Time preference and the welfare effects of tie-in sales
This paper shows for B2C tie-in sales with a monopoly or competition in the durable market that tying increases welfare for the likely case that consumers exhibit higher discount rates than firms.
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- David L. Kaserman, 2007. "Efficient Durable Good Pricing And Aftermarket Tie-In Sales," Economic Inquiry, Western Economic Association International, vol. 45(3), pages 533-537, 07.
- Severin Borenstein & Jeffrey MacKie-Mason & Janet Netz, 1996.
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- Severin Borenstein & Jeffrey K. Mackie-Mason & Janet S. Netz, 2000. "Exercising Market Power in Proprietary Aftermarkets," Journal of Economics & Management Strategy, Wiley Blackwell, vol. 9(2), pages 157-188, 06.
- Severin Borenstein & Jeffrey K. Mackie-Mason & Janet S. Netz, 2000. "Exercising Market Power in Proprietary Aftermarkets," Journal of Economics & Management Strategy, Wiley Blackwell, vol. 9(3), pages 157-188, 06.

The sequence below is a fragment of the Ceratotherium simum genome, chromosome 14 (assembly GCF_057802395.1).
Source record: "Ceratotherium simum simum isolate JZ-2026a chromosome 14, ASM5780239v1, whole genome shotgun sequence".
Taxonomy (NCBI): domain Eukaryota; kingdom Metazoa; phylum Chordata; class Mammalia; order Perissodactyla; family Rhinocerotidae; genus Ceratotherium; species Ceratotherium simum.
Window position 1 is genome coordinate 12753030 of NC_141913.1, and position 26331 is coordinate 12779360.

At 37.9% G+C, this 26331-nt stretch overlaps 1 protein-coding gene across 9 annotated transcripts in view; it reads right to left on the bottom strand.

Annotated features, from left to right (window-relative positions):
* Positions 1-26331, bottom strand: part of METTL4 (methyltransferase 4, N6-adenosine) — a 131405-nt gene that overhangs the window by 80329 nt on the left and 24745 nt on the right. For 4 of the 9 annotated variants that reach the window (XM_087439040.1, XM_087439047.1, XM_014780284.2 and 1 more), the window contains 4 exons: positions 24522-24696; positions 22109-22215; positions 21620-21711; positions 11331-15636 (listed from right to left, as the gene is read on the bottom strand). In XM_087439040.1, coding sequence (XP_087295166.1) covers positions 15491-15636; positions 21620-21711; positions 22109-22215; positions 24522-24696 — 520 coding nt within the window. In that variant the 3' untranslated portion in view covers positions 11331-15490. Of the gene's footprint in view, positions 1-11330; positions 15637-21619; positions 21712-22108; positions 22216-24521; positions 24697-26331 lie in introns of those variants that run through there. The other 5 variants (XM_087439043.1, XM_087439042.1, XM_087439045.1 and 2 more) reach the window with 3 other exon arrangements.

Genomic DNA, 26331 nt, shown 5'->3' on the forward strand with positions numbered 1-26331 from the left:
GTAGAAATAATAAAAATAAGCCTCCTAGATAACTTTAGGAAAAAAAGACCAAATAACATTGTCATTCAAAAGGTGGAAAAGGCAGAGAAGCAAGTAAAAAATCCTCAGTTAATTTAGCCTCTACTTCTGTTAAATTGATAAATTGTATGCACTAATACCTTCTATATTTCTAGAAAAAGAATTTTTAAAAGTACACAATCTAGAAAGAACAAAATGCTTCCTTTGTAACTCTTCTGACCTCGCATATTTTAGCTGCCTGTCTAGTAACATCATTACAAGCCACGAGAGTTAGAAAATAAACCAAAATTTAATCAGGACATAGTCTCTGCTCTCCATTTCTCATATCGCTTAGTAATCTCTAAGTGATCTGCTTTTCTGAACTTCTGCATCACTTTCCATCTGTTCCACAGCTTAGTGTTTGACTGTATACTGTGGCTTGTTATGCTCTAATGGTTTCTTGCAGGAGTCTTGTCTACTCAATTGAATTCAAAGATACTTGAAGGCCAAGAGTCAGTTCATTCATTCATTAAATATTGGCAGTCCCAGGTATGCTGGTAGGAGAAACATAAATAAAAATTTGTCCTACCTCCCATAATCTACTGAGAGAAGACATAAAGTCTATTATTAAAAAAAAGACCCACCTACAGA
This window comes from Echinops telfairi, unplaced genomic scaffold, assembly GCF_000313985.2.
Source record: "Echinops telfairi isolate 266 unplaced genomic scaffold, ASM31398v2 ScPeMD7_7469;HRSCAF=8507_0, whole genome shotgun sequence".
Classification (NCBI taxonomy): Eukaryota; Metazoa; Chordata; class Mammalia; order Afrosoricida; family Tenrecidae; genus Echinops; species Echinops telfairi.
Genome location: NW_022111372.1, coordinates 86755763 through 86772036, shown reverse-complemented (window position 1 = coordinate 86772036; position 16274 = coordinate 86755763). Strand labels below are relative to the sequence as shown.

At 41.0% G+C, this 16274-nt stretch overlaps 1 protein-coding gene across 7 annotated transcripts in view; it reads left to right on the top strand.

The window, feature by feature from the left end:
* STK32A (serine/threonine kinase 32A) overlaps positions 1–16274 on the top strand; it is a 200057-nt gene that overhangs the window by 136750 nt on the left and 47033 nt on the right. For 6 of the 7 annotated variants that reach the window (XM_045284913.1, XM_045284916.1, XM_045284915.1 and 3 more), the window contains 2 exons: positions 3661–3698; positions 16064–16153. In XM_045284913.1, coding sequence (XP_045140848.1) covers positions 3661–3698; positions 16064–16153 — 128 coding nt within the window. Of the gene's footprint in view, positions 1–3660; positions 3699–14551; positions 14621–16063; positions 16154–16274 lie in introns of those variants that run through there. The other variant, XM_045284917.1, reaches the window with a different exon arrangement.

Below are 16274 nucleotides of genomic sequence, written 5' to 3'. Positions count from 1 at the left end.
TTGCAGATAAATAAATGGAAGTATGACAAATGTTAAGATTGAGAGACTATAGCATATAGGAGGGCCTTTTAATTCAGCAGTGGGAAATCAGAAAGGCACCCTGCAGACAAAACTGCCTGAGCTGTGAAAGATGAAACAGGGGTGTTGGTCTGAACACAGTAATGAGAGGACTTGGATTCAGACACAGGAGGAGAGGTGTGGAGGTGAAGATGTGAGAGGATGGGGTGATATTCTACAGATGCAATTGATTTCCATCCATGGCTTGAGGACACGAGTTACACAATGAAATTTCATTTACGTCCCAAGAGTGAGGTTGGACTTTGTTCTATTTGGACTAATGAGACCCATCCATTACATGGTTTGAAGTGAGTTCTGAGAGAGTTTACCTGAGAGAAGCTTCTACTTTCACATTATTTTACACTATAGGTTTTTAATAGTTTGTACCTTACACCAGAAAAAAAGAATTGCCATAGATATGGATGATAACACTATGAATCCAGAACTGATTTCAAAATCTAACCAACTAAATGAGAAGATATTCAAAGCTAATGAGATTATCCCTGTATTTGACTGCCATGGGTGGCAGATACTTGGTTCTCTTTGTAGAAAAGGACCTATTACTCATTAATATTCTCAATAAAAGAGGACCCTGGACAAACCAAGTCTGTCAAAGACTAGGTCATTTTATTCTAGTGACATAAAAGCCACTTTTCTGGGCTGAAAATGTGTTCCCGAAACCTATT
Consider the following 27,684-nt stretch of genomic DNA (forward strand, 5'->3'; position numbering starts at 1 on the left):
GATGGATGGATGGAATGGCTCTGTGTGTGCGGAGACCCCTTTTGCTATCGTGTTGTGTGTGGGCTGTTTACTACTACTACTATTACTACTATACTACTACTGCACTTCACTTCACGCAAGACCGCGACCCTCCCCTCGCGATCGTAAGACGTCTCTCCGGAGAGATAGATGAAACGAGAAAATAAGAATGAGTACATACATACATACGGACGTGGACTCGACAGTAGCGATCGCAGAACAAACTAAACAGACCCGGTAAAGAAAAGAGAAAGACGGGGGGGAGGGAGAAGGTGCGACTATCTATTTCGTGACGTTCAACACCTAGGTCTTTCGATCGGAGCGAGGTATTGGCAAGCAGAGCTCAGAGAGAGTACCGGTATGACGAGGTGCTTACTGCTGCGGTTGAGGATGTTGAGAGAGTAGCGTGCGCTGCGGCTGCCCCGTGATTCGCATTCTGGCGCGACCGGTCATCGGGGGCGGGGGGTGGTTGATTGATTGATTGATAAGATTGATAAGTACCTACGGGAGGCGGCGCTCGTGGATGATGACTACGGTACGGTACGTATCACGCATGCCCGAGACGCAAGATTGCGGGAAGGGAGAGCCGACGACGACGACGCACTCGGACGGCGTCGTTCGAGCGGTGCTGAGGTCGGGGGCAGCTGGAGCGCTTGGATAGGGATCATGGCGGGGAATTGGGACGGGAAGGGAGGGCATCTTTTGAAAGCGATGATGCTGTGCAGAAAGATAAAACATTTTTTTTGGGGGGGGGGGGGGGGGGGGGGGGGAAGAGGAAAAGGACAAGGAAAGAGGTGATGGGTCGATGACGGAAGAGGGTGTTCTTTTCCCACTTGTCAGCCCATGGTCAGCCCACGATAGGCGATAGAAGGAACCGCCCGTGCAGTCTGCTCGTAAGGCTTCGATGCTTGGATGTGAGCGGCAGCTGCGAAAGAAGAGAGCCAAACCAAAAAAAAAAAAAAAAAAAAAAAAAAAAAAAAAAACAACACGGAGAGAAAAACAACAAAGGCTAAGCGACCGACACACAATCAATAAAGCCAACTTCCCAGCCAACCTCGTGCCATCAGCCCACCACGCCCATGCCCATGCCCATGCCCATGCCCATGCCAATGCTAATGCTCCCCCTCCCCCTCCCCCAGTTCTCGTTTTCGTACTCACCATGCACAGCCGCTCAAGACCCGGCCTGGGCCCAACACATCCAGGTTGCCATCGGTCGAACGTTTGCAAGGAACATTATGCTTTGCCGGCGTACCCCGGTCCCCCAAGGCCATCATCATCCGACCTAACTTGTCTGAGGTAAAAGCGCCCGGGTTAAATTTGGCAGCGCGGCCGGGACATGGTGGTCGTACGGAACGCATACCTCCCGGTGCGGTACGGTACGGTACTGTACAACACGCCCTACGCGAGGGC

- Mandy, David M, 1991. "Competitive Two-Part Tariffs as a Response to Differential Rates of Time Preference," Economica, London School of Economics and Political Science, vol. 58(231), pages 377-89, August.
- Zhiqi Chen & Thomas Ross & W. Stanbury, 1998. "Refusals to Deal and Aftermarkets," Review of Industrial Organization, Springer, vol. 13(1), pages 131-151, April.
- Whinston, Michael D, 1990.
"Tying, Foreclosure, and Exclusion,"
American Economic Review,
American Economic Association, vol. 80(4), pages 837-59, September.
- Ulrich Kamecke, 1998. "Tying Contracts and Asymmetric Information," Journal of Institutional and Theoretical Economics (JITE), Mohr Siebeck, Tübingen, vol. 154(3), pages 531-, September.
- Shane Frederick & George Loewenstein & Ted O'Donoghue, 2002. "Time Discounting and Time Preference: A Critical Review," Journal of Economic Literature, American Economic Association, vol. 40(2), pages 351-401, June.
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